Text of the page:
John McCain Tries to Kill D.C. Voting Rights, Fails

Former presidential candidate unusually worried about constitutionality of something

John McCain really, really does not like the idea of D.C. residents having a vote in Congress. It's yet another straight-talkin' position from the "Maverick," whose only allies include, well, most of the Republican Senate caucus.

McCain called for a constitutional point of order Wednesday afternoon "to question the legality of giving the District voting rights," which would have killed legislation giving the District a full House seat. (The bill survived a preliminary vote yesterday and will face a final vote in the near future.)

Wednesday's move, however, was voted down 62-36, because, duh, Democrats still control everything. It was yet another loss for John McCain, who also lost a presidential election in 2008.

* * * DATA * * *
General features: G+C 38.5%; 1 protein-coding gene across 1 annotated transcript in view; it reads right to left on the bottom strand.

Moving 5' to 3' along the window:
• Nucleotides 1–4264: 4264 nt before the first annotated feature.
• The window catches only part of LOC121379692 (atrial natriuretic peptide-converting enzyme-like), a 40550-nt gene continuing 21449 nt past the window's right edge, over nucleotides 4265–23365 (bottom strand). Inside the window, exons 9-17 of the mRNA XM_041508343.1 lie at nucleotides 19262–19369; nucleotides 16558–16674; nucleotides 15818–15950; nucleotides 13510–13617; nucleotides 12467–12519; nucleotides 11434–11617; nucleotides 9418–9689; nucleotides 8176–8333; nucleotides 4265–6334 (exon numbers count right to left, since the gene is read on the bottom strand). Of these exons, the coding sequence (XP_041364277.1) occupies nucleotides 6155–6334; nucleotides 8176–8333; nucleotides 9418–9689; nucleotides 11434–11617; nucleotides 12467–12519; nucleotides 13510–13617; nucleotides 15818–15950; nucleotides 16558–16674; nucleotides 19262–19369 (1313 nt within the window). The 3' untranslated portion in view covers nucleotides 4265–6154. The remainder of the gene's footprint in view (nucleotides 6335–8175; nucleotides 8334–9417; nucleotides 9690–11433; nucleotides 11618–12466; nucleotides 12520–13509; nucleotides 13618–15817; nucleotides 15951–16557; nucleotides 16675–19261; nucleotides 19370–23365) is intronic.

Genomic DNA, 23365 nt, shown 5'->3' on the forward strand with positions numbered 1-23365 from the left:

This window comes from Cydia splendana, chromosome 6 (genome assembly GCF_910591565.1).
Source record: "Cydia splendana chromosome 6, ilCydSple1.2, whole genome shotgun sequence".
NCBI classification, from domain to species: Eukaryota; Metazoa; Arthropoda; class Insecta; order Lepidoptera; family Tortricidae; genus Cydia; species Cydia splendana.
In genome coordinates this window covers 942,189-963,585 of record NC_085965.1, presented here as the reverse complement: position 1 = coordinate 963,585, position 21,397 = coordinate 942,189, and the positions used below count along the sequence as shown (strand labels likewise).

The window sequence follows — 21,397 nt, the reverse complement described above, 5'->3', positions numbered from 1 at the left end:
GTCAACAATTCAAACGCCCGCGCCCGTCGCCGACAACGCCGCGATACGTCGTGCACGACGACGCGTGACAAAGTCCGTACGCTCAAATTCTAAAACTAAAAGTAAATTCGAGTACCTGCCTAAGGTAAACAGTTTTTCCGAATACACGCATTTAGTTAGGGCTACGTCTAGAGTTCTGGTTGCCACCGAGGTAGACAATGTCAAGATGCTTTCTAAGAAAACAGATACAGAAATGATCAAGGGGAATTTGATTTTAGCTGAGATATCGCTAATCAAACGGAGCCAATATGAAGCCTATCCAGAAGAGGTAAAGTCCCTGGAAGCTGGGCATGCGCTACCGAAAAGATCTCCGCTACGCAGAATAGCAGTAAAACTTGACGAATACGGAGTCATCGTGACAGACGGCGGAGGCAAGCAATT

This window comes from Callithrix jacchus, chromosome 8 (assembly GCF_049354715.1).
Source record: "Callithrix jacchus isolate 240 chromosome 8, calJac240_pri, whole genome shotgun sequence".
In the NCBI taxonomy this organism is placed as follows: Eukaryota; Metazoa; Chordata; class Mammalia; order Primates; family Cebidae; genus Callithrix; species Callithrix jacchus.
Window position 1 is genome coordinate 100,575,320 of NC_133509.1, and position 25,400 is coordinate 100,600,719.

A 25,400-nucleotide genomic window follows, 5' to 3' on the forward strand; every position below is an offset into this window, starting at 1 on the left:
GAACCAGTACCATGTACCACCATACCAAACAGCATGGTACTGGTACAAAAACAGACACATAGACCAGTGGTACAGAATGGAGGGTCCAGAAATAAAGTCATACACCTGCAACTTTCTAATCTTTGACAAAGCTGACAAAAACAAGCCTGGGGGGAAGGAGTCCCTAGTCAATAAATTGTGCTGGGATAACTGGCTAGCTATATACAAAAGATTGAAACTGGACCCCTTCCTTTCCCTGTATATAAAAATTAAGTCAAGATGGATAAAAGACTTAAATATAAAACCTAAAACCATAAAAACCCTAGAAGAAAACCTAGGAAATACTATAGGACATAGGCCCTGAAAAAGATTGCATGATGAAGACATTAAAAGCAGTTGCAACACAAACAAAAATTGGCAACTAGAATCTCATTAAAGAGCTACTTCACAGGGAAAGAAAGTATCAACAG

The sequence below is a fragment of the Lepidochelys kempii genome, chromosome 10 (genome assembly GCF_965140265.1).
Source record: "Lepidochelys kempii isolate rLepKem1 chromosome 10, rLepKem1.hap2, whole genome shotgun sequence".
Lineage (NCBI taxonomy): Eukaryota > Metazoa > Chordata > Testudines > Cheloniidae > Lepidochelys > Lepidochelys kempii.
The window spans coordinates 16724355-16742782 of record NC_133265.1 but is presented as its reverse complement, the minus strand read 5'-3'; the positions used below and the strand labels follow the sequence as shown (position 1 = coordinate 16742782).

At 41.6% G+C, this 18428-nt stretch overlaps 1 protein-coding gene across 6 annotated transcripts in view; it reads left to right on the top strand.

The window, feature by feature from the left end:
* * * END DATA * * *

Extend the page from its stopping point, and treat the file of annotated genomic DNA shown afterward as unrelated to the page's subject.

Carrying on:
The Arizona senator has been a vocal opponent of the voting rights bill since its inception. Earlier this month, he was the lone member of the Senate Homeland Security and Governmental Affairs Committee to vote against moving the bill onto the full Senate. His rationale was that he didn't want to pass a bill that constitutional scholars were still arguing over "and then have the Supreme Court decide whether or not it’s constitutional.”

As the Washington Independent noted at the time, however, McCain's signature piece of legislation -- the McCain-Feingold campaign finance reform law -- is also, in constitutional terms, very wacky:

What would happen if -- a totally random example here -- a senator introduced a campaign finance law that, according to many constitutional scholars and the president of the United States, violated the First Amendment? What if the Supreme Court had to decide whether or not the law was constitutional? That would be crazy.

Besides, when did people start caring about the Constitution?

Jim Newell writes constitutionally questionable articles for Wonkette and IvyGate.

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